Almost from the very beginning, the United States held a foreign policy of constant expansion. The original thirteen colonies saw the vast expanse of their uncharted continent as an adolescent today would view a new video action game. The fact that there were other inhabitants predating their arrival was of little consequence. The near complete genocide of the American native proved to be but a precursor of things to come. Historian David Stannard is of the opinion that the indigenous peoples of America were the victims of a "Euro-American genocidal war." While conceding that the majority of the indigenous peoples fell victim to the ravages of European disease, he estimates that almost 100 million died in what he calls the American Holocaust.
One can dispute the population numbers from before and after, but one cannot argue with the fact that the US set out deliberately and from the very beginning, even while a colony under British rule, to conquer land and subjugate those living there prior to their arrival. It is important to note that the fact that American natives had not been exposed to common European diseases prior to their arrival, was a factor used quite often by military and civilian groups to purposefully weaken and deteriorate the strength and will of the American native. Blankets laden with small pox and other diseases were often offered to native Americans as “gifts” with the benefactors knowing full well that this constituted the death knell for the recipient natives. Often the native Americans would be forced into hard labor for little or no pay and then discarded when they no longer served a useful purpose.
But this was just the beginning of the American foreign policy. Early in its life, the US sought to expand its influence well beyond the eventual borders that would mark its current boundaries. The Monroe Doctrine was written in 1823 by then president James Monroe and it stated simply, “In the discussions to which this interest has given rise, and in the arrangements by which they may terminate the occasion has been judged proper for asserting, as a principle in which the rights and interests of the United States are involved, that the American continents, by the free and independent condition which they have assumed and maintain, are henceforth not to be considered as subjects for future colonization by any European powers....” Though seemingly innocuous in nature, this one statement would have a very profound effect in future events. The US would hide behind this shield time and time again in its pursuit of foreign intervention into the affairs of its neighbors both in North America and South America.
The US had already used its emerging prowess in aggressive attacks of its neighboring countries long before this time, but this marked the first time that a US president spoke out forcefully to the world about American intentions in its forming foreign policy. In 1806, Captain Z. M. Pike and his troops invaded Mexico across the Rio Grande. In 1812, President James Madison and Congress authorized the seizure of Amelia Island in then Spanish Florida under brutal means by General George Matthews. Over the next ten years the US would forcibly invade Spanish Florida five times and the Marguesa Islands as well. In the 1820s and 1830s, the US invaded Cuba, Puerto Rico, Greece, the Falkland Islands, Sumatra, Argentina, and Peru. While most of these incursions involved retaliation against pirate attacks, the attack on Peru was different.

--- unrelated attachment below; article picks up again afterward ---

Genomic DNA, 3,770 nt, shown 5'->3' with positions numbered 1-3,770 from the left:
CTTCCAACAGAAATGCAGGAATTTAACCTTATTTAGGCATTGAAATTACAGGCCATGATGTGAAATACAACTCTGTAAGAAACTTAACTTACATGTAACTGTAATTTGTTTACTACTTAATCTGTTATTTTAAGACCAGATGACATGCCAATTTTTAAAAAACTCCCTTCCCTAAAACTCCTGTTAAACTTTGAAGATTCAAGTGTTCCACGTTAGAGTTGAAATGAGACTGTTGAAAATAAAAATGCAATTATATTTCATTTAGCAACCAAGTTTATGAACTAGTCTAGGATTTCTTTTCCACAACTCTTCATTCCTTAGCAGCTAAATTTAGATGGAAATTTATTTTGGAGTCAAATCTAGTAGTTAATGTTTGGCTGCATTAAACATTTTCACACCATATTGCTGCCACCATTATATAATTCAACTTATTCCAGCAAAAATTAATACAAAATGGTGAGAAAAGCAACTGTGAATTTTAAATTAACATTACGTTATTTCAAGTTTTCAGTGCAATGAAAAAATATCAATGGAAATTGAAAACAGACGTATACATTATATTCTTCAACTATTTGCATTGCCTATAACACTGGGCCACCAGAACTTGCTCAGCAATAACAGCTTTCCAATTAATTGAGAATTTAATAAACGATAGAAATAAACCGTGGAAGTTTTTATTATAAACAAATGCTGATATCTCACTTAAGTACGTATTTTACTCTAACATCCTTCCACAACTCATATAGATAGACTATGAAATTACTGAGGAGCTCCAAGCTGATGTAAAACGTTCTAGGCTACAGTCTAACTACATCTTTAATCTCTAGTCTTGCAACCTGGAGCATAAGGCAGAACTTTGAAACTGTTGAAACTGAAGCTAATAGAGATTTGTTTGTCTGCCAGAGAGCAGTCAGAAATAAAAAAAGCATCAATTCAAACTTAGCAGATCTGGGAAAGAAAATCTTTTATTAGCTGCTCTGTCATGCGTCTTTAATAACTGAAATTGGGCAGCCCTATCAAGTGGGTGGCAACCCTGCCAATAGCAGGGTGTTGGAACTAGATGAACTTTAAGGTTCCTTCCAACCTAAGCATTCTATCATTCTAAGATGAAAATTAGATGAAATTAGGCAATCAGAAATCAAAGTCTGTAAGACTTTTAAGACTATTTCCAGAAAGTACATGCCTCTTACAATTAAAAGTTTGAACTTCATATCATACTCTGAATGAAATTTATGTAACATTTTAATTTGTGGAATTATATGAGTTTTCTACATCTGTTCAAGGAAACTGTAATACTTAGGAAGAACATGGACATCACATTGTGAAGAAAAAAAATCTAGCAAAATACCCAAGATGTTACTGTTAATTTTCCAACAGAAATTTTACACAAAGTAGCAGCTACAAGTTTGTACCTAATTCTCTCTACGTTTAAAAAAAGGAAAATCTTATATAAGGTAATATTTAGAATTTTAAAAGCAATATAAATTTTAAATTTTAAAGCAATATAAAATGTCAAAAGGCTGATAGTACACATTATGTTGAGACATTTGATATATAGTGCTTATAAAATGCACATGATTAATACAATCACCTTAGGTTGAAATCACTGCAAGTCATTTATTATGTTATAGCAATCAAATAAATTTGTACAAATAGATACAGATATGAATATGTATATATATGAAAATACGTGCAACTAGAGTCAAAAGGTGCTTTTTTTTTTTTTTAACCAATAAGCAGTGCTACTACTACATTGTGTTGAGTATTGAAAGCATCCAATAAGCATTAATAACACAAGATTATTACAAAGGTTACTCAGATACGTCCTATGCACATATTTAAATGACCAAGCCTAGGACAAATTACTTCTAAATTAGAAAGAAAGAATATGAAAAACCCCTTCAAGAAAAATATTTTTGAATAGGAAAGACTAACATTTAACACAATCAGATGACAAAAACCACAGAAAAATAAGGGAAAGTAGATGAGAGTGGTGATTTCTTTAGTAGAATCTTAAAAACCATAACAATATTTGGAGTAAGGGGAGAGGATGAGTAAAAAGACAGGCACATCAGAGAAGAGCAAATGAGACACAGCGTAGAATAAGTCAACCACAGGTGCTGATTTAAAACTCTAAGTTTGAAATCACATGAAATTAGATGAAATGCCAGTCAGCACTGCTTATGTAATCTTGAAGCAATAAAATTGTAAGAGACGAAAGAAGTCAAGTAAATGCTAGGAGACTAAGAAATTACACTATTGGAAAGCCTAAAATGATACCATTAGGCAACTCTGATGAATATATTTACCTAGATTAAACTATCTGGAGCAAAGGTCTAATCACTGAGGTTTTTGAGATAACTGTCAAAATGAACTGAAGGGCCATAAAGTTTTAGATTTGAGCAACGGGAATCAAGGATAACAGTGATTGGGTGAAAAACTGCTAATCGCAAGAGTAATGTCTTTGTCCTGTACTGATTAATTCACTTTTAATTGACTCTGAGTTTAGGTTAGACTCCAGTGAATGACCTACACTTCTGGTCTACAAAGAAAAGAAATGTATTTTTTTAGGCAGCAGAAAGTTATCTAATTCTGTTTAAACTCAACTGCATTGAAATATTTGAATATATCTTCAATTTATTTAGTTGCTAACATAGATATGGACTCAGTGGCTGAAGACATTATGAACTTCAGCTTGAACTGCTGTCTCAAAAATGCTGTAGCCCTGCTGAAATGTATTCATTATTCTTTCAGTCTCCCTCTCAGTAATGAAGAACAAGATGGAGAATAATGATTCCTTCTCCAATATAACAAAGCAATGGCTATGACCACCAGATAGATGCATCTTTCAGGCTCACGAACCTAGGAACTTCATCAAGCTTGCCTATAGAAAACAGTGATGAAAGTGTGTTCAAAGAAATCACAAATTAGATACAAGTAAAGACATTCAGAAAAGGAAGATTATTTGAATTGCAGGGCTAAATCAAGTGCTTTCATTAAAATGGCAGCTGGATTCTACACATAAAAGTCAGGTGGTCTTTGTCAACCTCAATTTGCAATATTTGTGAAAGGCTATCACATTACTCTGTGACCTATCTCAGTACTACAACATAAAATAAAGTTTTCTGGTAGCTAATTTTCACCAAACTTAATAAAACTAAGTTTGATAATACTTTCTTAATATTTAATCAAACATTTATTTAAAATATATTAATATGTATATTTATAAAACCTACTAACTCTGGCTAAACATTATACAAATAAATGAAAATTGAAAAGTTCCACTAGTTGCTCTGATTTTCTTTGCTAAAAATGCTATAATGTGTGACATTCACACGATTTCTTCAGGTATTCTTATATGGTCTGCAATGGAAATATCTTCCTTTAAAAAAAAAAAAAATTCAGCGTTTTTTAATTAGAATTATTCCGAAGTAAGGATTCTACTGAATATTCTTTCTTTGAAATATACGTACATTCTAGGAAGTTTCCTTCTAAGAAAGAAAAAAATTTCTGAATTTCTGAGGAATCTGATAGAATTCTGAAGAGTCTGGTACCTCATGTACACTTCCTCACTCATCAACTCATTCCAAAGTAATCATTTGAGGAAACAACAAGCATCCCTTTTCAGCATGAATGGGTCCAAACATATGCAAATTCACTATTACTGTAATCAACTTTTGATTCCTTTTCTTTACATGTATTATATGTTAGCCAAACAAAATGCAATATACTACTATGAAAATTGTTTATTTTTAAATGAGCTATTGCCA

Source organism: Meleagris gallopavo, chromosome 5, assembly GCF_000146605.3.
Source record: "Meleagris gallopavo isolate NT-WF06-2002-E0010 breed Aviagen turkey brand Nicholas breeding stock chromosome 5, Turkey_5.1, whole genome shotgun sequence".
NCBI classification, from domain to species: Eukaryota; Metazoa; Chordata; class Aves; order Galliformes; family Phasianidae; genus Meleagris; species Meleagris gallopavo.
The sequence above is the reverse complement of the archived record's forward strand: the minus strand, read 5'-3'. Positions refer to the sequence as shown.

For the first time in US history, in 1835 the US attacked a sovereign nation to protect American interests inside that nation. For the first time US Marines were solicited to enter into armed conflict to protect American companies located in the towns of Callao and Lima. Over the next two centuries, this policy of protecting US business interests using US military and American soldiers would become a hallmark of US foreign policy.
Over the next ten years, the US would invade such countries as Fiji, Samoa, Ivory Coast and China. In China in 1843, sailors and marines from the USS St. Louis landed after fighting broke out over factories and trading posts in the city of Canton. The troops crushed a riot over Yankee imperialism.
Following the annexation of Texas into the US in 1845, border disputes with Mexico were rampant. The US decided to take the area now known as New Mexico in 1846 under a concept known as Manifest Destiny. Manifest Destiny was a phrase that expressed the belief that the United States was destined to expand from the Atlantic seaboard to the Pacific Ocean; it has also been used to advocate for or justify territorial acquisitions. Advocates of Manifest Destiny believed that expansion was not only good, but that it was obvious and certain. It was originally a political catch phrase or slogan used by Democrats in the 1845-1855 period, and rejected by Whigs and Republicans of that era. Manifest Destiny was an explanation or justification for that expansion and westward movement, or, in some interpretations, an ideology or doctrine which helped to promote the process. In just three of those years, 1846 to 1848, the US wages an all out war against Mexico ending in the treaty of Guadalupe Hidalgo in which Mexico cedes more that half of its territory to the US. More than 13,000 US soldiers died in this quest, representing two in five in the military, yet the US public were largely supportive of the war effort and applauded the annexation.